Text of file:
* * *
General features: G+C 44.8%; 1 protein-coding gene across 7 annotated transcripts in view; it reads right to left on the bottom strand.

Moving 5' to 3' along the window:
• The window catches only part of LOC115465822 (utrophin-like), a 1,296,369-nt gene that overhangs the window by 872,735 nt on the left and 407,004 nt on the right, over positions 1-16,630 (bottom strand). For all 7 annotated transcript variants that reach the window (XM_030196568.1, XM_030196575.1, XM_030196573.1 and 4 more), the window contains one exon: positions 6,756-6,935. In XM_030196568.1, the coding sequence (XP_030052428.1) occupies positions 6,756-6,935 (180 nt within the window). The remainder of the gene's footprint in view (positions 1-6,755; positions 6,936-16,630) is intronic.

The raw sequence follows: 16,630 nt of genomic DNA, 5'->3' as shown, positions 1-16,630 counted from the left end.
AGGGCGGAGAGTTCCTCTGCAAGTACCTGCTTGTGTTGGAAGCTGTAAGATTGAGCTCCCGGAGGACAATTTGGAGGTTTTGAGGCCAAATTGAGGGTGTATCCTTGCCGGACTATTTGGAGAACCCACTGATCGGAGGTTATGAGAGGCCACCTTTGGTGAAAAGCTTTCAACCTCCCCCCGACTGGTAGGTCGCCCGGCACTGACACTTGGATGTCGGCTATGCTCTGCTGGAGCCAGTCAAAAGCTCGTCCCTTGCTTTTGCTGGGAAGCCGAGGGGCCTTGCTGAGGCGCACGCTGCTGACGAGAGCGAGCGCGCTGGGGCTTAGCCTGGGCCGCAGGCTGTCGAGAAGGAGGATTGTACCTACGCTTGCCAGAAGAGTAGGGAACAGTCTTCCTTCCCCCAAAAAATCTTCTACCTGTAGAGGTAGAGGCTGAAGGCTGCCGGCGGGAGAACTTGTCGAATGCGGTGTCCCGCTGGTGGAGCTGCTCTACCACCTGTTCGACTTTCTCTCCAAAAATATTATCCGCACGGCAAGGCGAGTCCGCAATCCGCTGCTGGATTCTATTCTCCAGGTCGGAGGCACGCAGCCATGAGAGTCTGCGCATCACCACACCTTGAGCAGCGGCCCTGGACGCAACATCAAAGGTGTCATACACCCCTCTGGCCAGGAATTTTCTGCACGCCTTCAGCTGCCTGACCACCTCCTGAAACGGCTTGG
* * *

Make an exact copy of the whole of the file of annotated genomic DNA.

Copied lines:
General features: G+C 44.8%; 1 protein-coding gene across 7 annotated transcripts in view; it reads right to left on the bottom strand.

Moving 5' to 3' along the window:
• The window catches only part of LOC115465822 (utrophin-like), a 1,296,369-nt gene that overhangs the window by 872,735 nt on the left and 407,004 nt on the right, over positions 1-16,630 (bottom strand). For all 7 annotated transcript variants that reach the window (XM_030196568.1, XM_030196575.1, XM_030196573.1 and 4 more), the window contains one exon: positions 6,756-6,935. In XM_030196568.1, the coding sequence (XP_030052428.1) occupies positions 6,756-6,935 (180 nt within the window). The remainder of the gene's footprint in view (positions 1-6,755; positions 6,936-16,630) is intronic.

The raw sequence follows: 16,630 nt of genomic DNA, 5'->3' as shown, positions 1-16,630 counted from the left end.
AGGGCGGAGAGTTCCTCTGCAAGTACCTGCTTGTGTTGGAAGCTGTAAGATTGAGCTCCCGGAGGACAATTTGGAGGTTTTGAGGCCAAATTGAGGGTGTATCCTTGCCGGACTATTTGGAGAACCCACTGATCGGAGGTTATGAGAGGCCACCTTTGGTGAAAAGCTTTCAACCTCCCCCCGACTGGTAGGTCGCCCGGCACTGACACTTGGATGTCGGCTATGCTCTGCTGGAGCCAGTCAAAAGCTCGTCCCTTGCTTTTGCTGGGAAGCCGAGGGGCCTTGCTGAGGCGCACGCTGCTGACGAGAGCGAGCGCGCTGGGGCTTAGCCTGGGCCGCAGGCTGTCGAGAAGGAGGATTGTACCTACGCTTGCCAGAAGAGTAGGGAACAGTCTTCCTTCCCCCAAAAAATCTTCTACCTGTAGAGGTAGAGGCTGAAGGCTGCCGGCGGGAGAACTTGTCGAATGCGGTGTCCCGCTGGTGGAGCTGCTCTACCACCTGTTCGACTTTCTCTCCAAAAATATTATCCGCACGGCAAGGCGAGTCCGCAATCCGCTGCTGGATTCTATTCTCCAGGTCGGAGGCACGCAGCCATGAGAGTCTGCGCATCACCACACCTTGAGCAGCGGCCCTGGACGCAACATCAAAGGTGTCATACACCCCTCTGGCCAGGAATTTTCTGCACGCCTTCAGCTGCCTGACCACCTCCTGAAACGGCTTGG